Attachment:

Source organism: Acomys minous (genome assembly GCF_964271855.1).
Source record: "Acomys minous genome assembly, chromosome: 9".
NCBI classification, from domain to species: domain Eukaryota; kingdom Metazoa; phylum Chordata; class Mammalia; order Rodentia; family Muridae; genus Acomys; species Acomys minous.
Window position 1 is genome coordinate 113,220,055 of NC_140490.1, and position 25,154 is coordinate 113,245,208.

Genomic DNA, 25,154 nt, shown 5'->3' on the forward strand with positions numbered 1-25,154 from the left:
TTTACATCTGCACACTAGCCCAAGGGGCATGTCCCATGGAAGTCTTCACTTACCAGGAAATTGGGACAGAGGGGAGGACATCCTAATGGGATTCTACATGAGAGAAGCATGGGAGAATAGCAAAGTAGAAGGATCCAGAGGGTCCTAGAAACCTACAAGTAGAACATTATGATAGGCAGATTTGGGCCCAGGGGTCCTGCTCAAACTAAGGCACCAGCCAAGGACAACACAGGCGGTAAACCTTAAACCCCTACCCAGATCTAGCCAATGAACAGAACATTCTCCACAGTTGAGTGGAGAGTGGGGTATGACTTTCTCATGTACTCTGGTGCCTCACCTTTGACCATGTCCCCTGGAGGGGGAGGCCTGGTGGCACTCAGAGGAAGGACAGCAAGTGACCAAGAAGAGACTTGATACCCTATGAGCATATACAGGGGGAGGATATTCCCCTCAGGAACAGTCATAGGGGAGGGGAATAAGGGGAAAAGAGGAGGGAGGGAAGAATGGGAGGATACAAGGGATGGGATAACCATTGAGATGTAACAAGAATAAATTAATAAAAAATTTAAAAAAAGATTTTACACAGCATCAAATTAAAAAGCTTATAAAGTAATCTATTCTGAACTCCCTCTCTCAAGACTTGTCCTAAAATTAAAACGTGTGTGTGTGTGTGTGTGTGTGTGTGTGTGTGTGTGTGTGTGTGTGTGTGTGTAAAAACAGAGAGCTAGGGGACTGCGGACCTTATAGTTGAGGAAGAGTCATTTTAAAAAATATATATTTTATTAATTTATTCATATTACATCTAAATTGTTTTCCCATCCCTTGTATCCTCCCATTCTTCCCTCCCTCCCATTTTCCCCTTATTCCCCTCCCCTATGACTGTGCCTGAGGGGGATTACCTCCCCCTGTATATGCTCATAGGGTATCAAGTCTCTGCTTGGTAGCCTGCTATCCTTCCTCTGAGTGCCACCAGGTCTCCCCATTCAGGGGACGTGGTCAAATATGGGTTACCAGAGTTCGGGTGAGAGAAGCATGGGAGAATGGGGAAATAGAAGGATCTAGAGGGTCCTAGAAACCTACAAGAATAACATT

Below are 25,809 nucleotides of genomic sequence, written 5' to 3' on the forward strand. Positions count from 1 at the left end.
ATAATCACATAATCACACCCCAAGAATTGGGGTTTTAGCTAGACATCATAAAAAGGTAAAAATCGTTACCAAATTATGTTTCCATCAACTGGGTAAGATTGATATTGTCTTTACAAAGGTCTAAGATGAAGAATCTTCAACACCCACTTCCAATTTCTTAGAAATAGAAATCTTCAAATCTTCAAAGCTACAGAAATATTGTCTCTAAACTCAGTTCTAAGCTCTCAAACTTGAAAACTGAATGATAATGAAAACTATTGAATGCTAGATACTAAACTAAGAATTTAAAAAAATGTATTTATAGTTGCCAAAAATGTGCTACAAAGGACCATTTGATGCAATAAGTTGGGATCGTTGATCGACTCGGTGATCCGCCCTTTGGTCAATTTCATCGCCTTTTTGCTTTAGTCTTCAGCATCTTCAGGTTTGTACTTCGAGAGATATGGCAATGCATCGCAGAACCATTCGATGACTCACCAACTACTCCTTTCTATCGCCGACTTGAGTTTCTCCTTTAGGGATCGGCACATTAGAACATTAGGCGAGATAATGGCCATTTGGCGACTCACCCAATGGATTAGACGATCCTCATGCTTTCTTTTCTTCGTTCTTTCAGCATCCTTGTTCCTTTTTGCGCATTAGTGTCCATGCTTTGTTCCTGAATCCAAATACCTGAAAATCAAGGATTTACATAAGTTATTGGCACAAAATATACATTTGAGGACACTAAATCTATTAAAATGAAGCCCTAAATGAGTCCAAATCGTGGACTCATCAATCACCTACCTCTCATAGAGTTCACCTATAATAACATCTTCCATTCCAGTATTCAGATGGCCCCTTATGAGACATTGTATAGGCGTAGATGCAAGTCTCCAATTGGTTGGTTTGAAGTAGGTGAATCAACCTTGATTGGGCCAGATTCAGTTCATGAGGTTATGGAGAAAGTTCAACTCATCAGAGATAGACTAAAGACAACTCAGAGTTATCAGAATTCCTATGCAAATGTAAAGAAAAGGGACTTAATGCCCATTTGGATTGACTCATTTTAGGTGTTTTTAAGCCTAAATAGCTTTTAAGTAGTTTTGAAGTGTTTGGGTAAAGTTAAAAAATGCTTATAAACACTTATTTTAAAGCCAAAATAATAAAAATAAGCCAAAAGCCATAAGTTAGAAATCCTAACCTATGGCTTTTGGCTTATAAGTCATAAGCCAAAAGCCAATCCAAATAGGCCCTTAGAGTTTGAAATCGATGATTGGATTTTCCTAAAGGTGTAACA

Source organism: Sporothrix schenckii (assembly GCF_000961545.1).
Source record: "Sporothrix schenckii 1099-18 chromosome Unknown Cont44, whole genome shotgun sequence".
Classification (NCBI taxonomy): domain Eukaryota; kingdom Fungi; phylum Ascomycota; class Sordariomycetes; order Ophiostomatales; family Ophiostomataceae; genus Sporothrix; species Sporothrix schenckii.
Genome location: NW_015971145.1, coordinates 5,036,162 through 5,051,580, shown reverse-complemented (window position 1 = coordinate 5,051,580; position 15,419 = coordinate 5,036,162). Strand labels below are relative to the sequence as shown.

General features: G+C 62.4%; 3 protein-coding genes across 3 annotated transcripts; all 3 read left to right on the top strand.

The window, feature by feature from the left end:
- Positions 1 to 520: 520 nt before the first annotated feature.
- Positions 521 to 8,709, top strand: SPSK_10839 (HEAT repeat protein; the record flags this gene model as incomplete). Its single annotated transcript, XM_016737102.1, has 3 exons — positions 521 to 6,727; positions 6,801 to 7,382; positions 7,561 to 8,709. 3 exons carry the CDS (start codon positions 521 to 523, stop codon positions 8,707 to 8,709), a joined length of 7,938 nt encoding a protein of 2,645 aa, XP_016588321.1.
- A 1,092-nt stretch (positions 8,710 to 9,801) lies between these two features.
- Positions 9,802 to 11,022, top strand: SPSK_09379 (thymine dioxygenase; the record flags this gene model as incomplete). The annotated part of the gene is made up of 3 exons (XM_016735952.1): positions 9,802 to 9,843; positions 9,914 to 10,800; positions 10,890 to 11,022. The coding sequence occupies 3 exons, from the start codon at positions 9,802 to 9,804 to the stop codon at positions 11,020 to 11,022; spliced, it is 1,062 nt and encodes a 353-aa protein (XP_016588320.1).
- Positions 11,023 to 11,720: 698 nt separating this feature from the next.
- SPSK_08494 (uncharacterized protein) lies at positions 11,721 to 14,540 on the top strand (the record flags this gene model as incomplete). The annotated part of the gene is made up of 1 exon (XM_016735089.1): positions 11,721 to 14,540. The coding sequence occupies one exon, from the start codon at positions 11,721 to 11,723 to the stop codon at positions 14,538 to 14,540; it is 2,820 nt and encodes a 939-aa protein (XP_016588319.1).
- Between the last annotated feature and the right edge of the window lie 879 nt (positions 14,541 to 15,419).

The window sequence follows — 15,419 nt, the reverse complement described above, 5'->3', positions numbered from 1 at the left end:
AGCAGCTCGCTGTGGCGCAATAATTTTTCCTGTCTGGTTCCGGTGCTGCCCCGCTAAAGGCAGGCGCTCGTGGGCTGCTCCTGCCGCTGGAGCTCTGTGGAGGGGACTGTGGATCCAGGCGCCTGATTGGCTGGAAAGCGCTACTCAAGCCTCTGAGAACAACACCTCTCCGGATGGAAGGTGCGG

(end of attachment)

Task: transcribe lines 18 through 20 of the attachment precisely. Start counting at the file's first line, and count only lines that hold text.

- Positions 9,802 to 11,022, top strand: SPSK_09379 (thymine dioxygenase; the record flags this gene model as incomplete). The annotated part of the gene is made up of 3 exons (XM_016735952.1): positions 9,802 to 9,843; positions 9,914 to 10,800; positions 10,890 to 11,022. The coding sequence occupies 3 exons, from the start codon at positions 9,802 to 9,804 to the stop codon at positions 11,020 to 11,022; spliced, it is 1,062 nt and encodes a 353-aa protein (XP_016588320.1).
- Positions 11,023 to 11,720: 698 nt separating this feature from the next.
- SPSK_08494 (uncharacterized protein) lies at positions 11,721 to 14,540 on the top strand (the record flags this gene model as incomplete). The annotated part of the gene is made up of 1 exon (XM_016735089.1): positions 11,721 to 14,540. The coding sequence occupies one exon, from the start codon at positions 11,721 to 11,723 to the stop codon at positions 14,538 to 14,540; it is 2,820 nt and encodes a 939-aa protein (XP_016588319.1).